Researching the mystery of consciousness after brain injury

Researchers at Stony Brook have identified the role of the thalamus as a therapeutic target for patients with cerebral palsy. Credit: Sima Mofakham

Depression after a traumatic brain injury (TBI) has always been a mystery to scientists and is not easy to predict. A recent study published by researchers at the Department of Neurosurgery at the Renaissance School of Medicine at Stony Brook University found that by using technology to monitor brain function after TBI, scientists can predict which will “wake up” after. TBI and what the brain navigates to target for the possibility of resolving cognitive conflicts.

Humans have the ability to perform infinite variety of behaviors, so human perception is temporary conduct impossible. Through brain reading wound patients in detail, co-authored by Sima Mofakham, Ph.D., Assistant Professor in the Department of Surgery and Electrical Engineering, and Charles Mikell, MD, Assistant Professor in the Department of Neurosurgery, identified brain departments. required for unpredictable behaviors, which they consider to be the most common characteristic of human civilization. Their research included colleagues in the joint Neurosurgery Laboratory, as well as partners in the country.

“After a brain injury, the mentally retarded and the mentally retarded do not do much, they do not participate in the behavior of the target, and their behavior is highly predictable,” said Dr. Mikell.

Summarizing the link between the study and this situation with TBI patients, Dr. Mofakham stated: By studying. patients with cerebral palsy in this state, we find brain circle required for unpredictable behaviors. In particular, we found that an injury to a part of the brain called the thalamus causes a ‘change of attraction’ in the brain. ‘Attractions’ are ways of describing repetitive activities, in which the brain has difficulty escaping, such as trying to escape from a hurricane. The thalamus is a large part of the brain that regulates function in certain parts of the brain.

“For cortical networks, stimuli limit the availability of different brain states, and therefore behaviors. We found reliable thalamocortical joints may support behavioral and electrophysiological impairments associated with cognition.”

First paper, published in Communication Biologywhich includes the use of electronic devices implanted in the brain to check brain capacity in patients who have recovered while recovering. brain injury. This use of implanted implant devices (depth) made this first study of its kind and opened a new window to post-traumatic stress disorder in patients. They identified five patients in a unique study that combined brainwave recording with brain imaging in an attempt to understand how thalamus injury affects cortical function.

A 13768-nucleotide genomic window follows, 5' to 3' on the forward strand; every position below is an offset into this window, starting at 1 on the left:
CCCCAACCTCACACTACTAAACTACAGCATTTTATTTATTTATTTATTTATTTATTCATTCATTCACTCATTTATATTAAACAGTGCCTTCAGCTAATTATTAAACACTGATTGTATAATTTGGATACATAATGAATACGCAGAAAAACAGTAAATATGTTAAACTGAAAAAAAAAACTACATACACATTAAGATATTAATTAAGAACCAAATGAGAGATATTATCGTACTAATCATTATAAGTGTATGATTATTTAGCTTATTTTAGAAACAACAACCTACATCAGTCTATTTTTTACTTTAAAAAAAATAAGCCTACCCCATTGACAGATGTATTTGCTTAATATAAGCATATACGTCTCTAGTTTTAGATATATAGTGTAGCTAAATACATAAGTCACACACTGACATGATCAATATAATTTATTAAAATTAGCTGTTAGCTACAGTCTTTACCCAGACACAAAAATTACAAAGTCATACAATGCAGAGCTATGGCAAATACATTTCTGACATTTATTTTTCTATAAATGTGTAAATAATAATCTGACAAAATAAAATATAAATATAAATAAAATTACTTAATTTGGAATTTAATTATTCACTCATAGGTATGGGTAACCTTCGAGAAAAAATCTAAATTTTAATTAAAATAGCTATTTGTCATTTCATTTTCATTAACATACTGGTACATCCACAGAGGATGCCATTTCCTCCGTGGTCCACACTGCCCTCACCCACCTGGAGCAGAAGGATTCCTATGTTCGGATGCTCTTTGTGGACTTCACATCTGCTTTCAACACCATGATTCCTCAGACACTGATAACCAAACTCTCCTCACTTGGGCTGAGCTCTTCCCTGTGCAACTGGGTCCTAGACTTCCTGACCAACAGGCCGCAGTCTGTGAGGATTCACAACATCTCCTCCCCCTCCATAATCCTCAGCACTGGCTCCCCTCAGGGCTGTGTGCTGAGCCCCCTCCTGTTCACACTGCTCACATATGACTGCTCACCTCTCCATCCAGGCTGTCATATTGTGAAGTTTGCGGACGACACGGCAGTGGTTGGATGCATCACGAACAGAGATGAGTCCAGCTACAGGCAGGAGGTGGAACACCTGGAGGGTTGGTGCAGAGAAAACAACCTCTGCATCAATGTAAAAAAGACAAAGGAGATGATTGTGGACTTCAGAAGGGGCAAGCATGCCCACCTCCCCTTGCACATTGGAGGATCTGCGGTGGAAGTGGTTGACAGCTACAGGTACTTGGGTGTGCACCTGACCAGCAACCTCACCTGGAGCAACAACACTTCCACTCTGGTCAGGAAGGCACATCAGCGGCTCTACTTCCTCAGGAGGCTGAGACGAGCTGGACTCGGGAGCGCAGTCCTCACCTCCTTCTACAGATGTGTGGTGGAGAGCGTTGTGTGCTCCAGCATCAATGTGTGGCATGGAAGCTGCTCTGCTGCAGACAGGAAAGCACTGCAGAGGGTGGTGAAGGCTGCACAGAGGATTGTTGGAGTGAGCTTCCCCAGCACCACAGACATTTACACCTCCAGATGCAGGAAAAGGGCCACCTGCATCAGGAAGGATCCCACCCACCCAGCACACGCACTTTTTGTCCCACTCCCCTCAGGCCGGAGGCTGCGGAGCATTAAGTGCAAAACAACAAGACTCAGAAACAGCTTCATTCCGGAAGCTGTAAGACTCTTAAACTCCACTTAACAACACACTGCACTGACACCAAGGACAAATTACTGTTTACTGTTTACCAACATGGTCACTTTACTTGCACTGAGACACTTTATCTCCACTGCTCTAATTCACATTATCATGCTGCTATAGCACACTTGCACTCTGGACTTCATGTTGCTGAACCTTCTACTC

The main thing they discovered was the insertion of the thalamus formation of the cortical groups needed to restore cognitive function and civilization. This observation supports the notion that the thalamic entry into the cortex allows for a rich supply of cortical energy associated with consciousness.

In a paper published on Advances in Neurobiology, Drs. Mofakham and Mikell and their colleagues, found in a group of patients (n = 15) that the number of cortical states was limited, and brain function could be predicted in patients with injuries to the thalamus and projection to the cortex. They found that the reversal of thalamic induction results in an abnormal environment with a limited number of regions, leading to specific behaviors.

They write that “the results are in line with the new concept of the thalamus: the thalamus is not only a media center, but it can control the adaptive system distributed internally and between cortical networks to support cognitive function “Many reports support it.

Research published in Frontiers in Neurology suggests that people with thalamic insufficiency and injuries to the central nervous system, are less likely to recover cognitive content. This study included a study of 25 patients after severe TBI. They investigated whether the integrity of the thalamo-prefrontal cortex, which was assessed by a diffuse image, was related to the return of normal behaviors.

Some patients recovered, but others did not recover, and more than half returned to a state where they could follow orders or engage in other meaningful activities. All the researchers’ data from their imaging and clinical trials support that an improved prefrontal cortex is important for a return to appropriate behaviors.

Overall, the researchers provided a way to better understand the issues brain and recovery after TBI.

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Learn more:
Sima Mofakham et al, Electrocorticography shows thalamic power of cortical stimuli resulting in brain injury. Communication Biology (2021). DOI: 10.1038 / s42003-021-02738-2

Sima Mofakham et al, Thalamocortical Traumatic Injury as a result of traumatic brain injury results in increased sensitivity to cortical networks, Advances in Neurobiology (2022). DOI: 10.1016 / j.pneurobio.2022.102215

Megan E. Cosgrove et al, Thalamo-Prefrontal Syndrome Equivalent to First Instruction-Following Traumatic Brain Injury, Frontiers in Neurology (2022). DOI: 10.3389 / fneur.2022.826266

hintThe Secret Knowledge After Brain Injury (2022, March 31) Retrieved March 31, 2022 from

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